If you accrued more than 180 days of unlawful presence while in the United States, you might be able to obtain a waiver of inadmissibility to overcome the unlawful presence bars before you can return.
Typically, you could not apply for a waiver until after you appeared for your visa interview abroad and a Department of State consular officer determined that you were inadmissible to the United States. The provisional unlawful presence waiver allows you to apply for that waiver in the United States before you leave for your visa interview. This new process shortens the time that U.S. citizens and lawful permanent resident family members are separated from their relatives while you obtain your visa to become a lawful permanent resident of the United States.
Nevertheless, if you do not wish to seek, or you do not qualify for a provisional unlawful presence waiver, you can still apply for a waiver after a Department of State consular officer determines that you are inadmissible to the United States.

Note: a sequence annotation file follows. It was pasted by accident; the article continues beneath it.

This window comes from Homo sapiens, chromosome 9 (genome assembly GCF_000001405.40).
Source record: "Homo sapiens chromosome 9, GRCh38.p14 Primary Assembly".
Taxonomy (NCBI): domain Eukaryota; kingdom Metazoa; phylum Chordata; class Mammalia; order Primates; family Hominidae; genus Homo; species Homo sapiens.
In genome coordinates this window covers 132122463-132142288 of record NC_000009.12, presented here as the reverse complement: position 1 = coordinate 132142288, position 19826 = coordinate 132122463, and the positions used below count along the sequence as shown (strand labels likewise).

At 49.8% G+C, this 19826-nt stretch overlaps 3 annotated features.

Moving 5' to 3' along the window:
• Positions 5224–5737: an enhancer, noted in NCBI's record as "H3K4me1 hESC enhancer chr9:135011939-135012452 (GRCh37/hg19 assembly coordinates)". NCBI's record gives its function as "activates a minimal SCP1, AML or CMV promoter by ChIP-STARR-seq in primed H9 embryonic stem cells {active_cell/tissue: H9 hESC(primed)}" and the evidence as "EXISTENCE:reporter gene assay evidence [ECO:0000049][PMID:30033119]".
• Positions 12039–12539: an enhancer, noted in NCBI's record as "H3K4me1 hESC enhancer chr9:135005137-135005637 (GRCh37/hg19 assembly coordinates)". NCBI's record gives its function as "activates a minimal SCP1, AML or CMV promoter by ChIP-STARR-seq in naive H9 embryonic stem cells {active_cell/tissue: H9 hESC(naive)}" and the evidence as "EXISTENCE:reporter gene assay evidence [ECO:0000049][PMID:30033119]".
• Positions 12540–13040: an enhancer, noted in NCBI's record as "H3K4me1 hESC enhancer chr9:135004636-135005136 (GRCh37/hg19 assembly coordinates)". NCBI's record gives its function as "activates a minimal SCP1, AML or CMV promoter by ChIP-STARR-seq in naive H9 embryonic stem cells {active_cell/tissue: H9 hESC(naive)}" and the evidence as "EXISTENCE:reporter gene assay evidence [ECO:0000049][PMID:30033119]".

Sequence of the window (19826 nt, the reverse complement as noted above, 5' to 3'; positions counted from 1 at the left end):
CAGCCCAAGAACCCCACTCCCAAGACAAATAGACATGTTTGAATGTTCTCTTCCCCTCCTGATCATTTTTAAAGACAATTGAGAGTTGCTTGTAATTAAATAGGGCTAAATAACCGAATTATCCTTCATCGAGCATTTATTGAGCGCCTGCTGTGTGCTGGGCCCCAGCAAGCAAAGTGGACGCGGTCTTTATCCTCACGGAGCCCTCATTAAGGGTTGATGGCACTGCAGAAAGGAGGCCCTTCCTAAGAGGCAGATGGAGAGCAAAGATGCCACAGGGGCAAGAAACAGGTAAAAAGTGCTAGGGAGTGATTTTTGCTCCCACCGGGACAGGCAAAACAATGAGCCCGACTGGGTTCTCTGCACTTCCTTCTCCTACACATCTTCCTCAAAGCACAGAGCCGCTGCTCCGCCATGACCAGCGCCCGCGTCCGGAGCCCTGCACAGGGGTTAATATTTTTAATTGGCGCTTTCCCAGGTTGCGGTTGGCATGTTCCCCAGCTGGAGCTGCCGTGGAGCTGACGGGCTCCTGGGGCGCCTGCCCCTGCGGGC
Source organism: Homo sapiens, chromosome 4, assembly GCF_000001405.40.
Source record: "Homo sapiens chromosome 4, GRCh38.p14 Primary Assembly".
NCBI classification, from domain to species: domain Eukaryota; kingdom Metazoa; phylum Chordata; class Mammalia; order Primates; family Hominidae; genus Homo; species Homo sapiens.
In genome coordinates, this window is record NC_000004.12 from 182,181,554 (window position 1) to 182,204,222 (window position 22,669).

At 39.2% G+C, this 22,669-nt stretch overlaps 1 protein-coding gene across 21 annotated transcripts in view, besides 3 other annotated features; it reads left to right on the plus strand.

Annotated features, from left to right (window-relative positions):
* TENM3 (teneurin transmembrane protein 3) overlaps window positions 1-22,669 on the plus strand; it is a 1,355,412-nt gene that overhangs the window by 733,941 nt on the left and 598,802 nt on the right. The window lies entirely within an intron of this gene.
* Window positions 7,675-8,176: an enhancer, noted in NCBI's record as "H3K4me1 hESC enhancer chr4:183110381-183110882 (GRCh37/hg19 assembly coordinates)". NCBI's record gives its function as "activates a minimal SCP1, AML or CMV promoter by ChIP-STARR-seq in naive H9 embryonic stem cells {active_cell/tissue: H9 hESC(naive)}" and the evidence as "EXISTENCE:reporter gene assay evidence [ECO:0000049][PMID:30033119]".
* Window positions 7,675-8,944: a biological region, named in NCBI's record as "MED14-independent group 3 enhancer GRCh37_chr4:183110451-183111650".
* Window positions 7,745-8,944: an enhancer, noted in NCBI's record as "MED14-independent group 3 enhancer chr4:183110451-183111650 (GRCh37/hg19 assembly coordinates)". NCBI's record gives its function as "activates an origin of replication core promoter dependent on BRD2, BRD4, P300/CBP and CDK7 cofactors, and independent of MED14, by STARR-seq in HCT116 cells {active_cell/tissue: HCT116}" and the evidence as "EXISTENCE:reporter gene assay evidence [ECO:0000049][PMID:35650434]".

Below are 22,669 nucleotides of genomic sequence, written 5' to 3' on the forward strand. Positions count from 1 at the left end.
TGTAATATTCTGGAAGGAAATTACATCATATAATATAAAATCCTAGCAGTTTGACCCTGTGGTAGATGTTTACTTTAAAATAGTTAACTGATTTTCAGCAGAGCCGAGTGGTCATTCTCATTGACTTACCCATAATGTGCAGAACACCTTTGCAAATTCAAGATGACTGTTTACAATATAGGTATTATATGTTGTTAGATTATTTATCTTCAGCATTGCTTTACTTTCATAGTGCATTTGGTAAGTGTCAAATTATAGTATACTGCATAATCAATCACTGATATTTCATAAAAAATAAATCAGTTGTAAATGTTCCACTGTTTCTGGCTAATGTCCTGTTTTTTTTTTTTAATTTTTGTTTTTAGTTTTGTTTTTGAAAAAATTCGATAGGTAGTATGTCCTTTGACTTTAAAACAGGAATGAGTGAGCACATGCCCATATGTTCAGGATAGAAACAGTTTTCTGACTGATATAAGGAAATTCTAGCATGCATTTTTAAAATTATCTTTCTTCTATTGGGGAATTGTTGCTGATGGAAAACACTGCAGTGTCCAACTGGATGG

Our office recommends that you seek the help of our experienced and knowledgeable attorneys. Contact our office today for an initial consultation.
Asylum is a form of humanitarian relief that is granted by the United States government to people seeking safety and protection because they suffered persecution and fear future persecution in their home country due to:
- Membership in a particular social group
- Political opinion
You may include in your application your spouse and children who are with you in the United States at the time you submit your application or at any time until a final decision is made on your case. To include your children in your application, the children must be under 21 years old and unmarried.